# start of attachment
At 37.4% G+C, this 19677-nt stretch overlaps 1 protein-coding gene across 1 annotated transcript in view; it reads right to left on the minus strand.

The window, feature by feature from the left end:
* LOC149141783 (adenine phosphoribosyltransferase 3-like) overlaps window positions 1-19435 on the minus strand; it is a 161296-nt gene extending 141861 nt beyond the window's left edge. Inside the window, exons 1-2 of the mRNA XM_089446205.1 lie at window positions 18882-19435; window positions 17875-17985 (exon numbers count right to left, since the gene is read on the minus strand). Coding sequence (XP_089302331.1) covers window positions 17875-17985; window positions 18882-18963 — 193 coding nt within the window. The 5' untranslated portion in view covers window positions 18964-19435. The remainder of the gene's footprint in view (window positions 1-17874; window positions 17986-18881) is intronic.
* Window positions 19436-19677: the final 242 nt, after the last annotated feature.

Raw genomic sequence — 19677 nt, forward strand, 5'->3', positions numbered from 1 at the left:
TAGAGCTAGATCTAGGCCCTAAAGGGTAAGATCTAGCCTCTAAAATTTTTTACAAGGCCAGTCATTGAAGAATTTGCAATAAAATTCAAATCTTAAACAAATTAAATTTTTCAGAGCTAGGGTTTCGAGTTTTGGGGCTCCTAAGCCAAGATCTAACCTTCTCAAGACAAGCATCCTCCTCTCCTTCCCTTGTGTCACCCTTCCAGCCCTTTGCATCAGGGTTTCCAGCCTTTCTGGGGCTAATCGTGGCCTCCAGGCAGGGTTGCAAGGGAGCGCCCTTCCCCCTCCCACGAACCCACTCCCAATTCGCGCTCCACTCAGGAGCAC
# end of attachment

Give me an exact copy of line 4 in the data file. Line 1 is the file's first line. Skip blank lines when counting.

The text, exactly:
* Window positions 19436-19677: the final 242 nt, after the last annotated feature.